NEW YORK — AT&T Corp., laying the groundwork for its breakup into three companies, on Wednesday offered a buyout to more than half its 151,000 managers.
The offer, which could result in a charge, came two months after AT&T said it would break into three separate public companies, and as rival Sprint Corp. announced job cuts Wednesday. Both companies' moves are part of an industrywide effort to reduce costs and brace for increased competition.
AT&T offered the buyout to about a quarter of its work force. The nation's largest long-distance company would not say how many of the 77,800 eligible people are expected to take the buyout.
The managers, which AT&T defines as salaried employees, have until Dec. 29 to accept or reject the offer. If not enough sign up, layoffs could begin by the end of January, the company said.
"It's like being a G-10 in the government," said Ken Leon, analyst at Lehman Bros. "It's a management title, [but] many of them aren't really managing people."
AT&T is expected to cut about 25,000 jobs from its 302,000-worker payroll by 1997, including those cut through the buyout offer, analysts said.
The company has yet to say how many job cuts will result from the restructuring.
"AT&T recognizes that it's about to engage in the fight of the century--the battle with the regional Bell operating companies," said Brian Adamik, analyst at the Yankee Group, a market research firm in Boston.
A pending bill in Congress would increase competition in the long-distance and local phone industries, allowing the Baby Bells into the $70-billion long-distance market for the first time.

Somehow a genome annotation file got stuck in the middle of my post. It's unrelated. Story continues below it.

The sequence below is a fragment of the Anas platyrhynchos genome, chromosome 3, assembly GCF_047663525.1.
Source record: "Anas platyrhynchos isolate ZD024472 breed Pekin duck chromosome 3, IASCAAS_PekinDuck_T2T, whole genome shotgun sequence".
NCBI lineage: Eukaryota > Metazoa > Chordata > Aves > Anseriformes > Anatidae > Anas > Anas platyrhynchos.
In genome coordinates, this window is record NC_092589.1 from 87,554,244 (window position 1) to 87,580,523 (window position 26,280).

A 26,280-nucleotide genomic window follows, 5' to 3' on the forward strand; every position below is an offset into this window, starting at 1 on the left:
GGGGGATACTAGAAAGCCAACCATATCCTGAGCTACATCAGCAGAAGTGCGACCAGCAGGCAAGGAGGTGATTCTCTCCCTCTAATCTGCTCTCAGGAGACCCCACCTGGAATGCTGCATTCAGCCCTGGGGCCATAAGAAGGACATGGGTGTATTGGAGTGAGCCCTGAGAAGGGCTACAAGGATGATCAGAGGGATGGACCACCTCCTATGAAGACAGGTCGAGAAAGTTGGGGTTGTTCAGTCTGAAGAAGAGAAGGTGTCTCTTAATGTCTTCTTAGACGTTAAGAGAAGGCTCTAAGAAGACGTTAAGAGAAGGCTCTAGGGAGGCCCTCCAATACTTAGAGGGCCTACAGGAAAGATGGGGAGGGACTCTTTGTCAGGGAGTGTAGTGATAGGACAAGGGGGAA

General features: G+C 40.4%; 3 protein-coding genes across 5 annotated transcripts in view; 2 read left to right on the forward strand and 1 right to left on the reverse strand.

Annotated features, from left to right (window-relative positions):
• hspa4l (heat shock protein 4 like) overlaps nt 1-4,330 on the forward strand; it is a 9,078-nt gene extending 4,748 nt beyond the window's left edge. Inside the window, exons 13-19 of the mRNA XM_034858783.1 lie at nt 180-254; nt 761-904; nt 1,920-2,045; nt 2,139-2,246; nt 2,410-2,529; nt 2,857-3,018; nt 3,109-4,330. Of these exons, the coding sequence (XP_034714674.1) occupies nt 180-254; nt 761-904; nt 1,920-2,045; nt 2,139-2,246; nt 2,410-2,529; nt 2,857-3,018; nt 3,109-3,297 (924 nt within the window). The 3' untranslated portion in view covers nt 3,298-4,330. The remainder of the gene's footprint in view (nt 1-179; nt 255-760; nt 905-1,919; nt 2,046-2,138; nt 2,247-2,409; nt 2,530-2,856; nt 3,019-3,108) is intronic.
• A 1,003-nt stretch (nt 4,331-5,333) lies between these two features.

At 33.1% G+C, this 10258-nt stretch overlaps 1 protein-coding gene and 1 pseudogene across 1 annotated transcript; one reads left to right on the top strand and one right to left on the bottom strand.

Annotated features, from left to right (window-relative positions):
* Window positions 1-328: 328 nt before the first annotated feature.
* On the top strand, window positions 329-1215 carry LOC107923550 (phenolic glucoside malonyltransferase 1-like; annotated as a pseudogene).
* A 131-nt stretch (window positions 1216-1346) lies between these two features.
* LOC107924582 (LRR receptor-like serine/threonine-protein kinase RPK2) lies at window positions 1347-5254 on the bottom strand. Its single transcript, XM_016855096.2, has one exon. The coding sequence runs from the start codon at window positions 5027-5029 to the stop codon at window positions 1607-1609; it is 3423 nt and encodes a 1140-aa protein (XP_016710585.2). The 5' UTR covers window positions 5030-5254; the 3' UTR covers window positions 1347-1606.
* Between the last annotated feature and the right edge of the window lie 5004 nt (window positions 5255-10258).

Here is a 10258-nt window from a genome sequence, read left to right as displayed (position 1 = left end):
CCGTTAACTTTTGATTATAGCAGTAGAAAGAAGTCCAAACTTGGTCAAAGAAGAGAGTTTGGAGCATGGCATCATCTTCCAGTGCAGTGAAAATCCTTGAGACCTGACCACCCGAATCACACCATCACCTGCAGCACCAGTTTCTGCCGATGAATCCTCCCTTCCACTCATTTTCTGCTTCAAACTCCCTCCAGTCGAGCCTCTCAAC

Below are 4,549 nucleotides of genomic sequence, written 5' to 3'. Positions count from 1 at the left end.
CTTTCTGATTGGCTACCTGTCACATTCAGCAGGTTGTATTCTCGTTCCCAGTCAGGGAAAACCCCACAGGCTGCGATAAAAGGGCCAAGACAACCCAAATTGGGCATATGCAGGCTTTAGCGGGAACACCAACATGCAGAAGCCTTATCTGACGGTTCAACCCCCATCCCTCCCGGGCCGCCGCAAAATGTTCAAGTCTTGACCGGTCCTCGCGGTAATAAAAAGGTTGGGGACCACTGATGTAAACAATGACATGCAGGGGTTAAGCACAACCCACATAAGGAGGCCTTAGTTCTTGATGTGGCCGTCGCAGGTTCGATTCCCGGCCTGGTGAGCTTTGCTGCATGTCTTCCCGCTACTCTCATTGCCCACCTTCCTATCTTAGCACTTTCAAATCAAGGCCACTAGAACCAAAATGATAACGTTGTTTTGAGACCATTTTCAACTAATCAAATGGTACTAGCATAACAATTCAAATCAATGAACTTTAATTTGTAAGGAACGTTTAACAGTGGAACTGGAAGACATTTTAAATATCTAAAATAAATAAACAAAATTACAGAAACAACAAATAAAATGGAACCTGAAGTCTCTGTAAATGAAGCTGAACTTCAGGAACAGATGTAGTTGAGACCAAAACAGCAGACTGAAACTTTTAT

"They are going to use a combination of early retirement incentives and firings to reach their goal," said Bette Massick Colombo, analyst at Bear Stearns & Co. AT&T will save about $50,000 a year from each job cut, she said.
AT&T shares rose $64.50, up $1.25, in New York Stock Exchange trading Wednesday.
About a third of those offered the buyout, or as many as 26,000 managers, will take it, estimated Ken McGee, analyst at Gartner Group, a market research firm based in Stamford, Conn.
If analysts' forecasts prove accurate, AT&T's buyout plan could save it $1.3 billion a year.
Other large phone companies are shedding jobs. MCI Communications Corp., the nation's No. 2 long-distance carrier, said in August that it will fire as many as 3,000 workers, or 7.1% of its work force.
Sprint, the No. 3 carrier, has said it will cut 1,600 jobs in its local phone unit, taking a charge of $55 million.
The accounting change, which has been undertaken by other large local phone carriers, will reduce fourth-quarter earnings by up to $650 million.
Another $45 million to $55 million will be spent on severance benefits to employees. Together, the special charges will reduce earnings between $1.70 to $2.01 per share.
In NYSE trading Wednesday, Sprint was unchanged at $37.625.